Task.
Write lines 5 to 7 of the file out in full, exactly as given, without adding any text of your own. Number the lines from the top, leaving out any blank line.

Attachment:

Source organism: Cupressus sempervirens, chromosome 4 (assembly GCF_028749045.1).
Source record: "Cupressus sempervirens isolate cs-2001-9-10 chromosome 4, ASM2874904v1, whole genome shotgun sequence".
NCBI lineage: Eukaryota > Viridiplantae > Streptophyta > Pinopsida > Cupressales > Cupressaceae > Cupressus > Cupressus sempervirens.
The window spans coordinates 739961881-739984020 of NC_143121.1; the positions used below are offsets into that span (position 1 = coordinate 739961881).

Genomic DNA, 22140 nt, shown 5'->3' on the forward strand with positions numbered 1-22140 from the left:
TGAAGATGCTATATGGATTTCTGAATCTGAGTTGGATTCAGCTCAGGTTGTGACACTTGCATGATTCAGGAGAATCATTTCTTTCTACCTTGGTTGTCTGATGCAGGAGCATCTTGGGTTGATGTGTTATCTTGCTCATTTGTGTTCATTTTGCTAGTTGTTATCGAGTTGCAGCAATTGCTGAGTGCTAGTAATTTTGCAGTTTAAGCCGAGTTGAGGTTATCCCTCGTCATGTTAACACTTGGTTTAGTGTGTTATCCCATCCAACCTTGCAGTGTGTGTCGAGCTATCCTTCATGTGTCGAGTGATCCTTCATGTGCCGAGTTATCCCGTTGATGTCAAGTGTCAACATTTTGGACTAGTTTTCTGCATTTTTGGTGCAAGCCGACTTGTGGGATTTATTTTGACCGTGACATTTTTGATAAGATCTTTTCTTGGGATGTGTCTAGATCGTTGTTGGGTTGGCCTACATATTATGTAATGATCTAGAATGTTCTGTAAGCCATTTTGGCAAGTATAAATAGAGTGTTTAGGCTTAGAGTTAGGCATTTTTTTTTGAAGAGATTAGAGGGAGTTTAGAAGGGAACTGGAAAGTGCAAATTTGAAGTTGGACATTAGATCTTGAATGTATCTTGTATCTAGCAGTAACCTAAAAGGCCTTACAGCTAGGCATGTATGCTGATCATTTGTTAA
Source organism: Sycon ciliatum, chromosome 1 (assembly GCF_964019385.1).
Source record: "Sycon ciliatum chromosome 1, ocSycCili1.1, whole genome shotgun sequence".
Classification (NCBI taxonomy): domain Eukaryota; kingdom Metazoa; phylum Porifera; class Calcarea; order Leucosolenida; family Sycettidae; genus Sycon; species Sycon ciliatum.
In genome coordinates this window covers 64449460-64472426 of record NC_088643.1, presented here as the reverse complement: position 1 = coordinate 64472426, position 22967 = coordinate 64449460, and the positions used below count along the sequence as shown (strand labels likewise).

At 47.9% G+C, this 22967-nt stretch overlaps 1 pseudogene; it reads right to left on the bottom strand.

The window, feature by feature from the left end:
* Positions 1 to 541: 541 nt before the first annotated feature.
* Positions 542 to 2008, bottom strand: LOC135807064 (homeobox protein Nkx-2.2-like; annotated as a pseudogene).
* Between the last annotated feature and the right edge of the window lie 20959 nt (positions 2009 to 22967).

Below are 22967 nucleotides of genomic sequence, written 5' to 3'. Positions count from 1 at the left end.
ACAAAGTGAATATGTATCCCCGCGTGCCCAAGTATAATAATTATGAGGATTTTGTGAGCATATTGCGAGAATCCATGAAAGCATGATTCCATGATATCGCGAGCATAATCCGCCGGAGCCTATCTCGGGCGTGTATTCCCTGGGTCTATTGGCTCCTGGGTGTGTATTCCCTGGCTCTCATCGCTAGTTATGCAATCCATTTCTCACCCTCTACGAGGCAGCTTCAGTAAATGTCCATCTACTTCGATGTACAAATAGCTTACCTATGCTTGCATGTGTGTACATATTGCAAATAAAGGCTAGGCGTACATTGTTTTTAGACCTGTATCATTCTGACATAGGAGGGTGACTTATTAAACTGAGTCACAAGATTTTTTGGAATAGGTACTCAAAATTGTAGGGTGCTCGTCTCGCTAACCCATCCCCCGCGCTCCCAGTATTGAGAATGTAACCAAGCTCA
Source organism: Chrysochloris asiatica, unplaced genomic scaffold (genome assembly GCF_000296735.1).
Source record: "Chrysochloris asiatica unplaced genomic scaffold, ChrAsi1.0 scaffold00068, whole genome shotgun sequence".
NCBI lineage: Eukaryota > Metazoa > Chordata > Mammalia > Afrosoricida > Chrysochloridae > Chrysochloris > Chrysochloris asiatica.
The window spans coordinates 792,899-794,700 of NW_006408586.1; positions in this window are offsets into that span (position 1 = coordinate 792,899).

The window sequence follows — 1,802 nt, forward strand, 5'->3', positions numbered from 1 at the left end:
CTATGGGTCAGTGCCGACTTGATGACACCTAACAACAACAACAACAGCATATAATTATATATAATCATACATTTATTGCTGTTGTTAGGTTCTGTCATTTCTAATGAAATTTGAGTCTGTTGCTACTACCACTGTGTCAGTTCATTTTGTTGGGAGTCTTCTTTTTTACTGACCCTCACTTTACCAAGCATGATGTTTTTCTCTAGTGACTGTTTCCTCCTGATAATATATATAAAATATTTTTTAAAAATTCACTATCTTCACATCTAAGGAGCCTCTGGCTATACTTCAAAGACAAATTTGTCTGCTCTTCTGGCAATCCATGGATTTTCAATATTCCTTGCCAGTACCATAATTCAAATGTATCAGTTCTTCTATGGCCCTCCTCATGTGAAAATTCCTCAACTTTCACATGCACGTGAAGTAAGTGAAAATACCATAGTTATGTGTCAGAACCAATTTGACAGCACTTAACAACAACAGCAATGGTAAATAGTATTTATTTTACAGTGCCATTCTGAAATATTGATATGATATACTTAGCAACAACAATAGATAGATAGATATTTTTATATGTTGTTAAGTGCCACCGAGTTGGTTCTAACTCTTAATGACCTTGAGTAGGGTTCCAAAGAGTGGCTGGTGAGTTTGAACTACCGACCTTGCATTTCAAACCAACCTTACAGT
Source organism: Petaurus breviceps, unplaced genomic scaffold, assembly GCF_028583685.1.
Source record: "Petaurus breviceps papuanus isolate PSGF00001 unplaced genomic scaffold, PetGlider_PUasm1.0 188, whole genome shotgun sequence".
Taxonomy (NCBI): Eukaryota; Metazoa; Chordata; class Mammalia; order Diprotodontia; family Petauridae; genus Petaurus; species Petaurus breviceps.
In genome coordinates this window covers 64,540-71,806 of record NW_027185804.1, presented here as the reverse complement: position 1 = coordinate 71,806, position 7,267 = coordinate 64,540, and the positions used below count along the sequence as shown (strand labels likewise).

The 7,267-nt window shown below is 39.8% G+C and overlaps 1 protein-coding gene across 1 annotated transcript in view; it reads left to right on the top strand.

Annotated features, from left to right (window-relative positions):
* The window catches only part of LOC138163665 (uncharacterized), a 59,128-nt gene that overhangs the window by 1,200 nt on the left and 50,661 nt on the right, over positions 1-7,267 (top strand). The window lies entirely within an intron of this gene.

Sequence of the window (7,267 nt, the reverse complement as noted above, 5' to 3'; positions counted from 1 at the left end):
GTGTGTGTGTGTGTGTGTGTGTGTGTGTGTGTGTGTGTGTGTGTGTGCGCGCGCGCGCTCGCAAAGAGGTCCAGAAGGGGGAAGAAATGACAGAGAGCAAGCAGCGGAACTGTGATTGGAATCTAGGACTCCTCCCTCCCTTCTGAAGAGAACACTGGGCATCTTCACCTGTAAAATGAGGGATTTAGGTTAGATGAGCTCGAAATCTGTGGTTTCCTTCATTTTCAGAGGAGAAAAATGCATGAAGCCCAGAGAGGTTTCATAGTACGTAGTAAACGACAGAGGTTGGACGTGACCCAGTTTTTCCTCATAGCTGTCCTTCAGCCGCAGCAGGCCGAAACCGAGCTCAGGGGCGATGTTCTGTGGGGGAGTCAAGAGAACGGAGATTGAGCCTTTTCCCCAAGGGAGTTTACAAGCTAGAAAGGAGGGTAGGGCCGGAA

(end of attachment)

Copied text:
Genomic DNA, 22140 nt, shown 5'->3' on the forward strand with positions numbered 1-22140 from the left:
TGAAGATGCTATATGGATTTCTGAATCTGAGTTGGATTCAGCTCAGGTTGTGACACTTGCATGATTCAGGAGAATCATTTCTTTCTACCTTGGTTGTCTGATGCAGGAGCATCTTGGGTTGATGTGTTATCTTGCTCATTTGTGTTCATTTTGCTAGTTGTTATCGAGTTGCAGCAATTGCTGAGTGCTAGTAATTTTGCAGTTTAAGCCGAGTTGAGGTTATCCCTCGTCATGTTAACACTTGGTTTAGTGTGTTATCCCATCCAACCTTGCAGTGTGTGTCGAGCTATCCTTCATGTGTCGAGTGATCCTTCATGTGCCGAGTTATCCCGTTGATGTCAAGTGTCAACATTTTGGACTAGTTTTCTGCATTTTTGGTGCAAGCCGACTTGTGGGATTTATTTTGACCGTGACATTTTTGATAAGATCTTTTCTTGGGATGTGTCTAGATCGTTGTTGGGTTGGCCTACATATTATGTAATGATCTAGAATGTTCTGTAAGCCATTTTGGCAAGTATAAATAGAGTGTTTAGGCTTAGAGTTAGGCATTTTTTTTTGAAGAGATTAGAGGGAGTTTAGAAGGGAACTGGAAAGTGCAAATTTGAAGTTGGACATTAGATCTTGAATGTATCTTGTATCTAGCAGTAACCTAAAAGGCCTTACAGCTAGGCATGTATGCTGATCATTTGTTAA
Source organism: Sycon ciliatum, chromosome 1 (assembly GCF_964019385.1).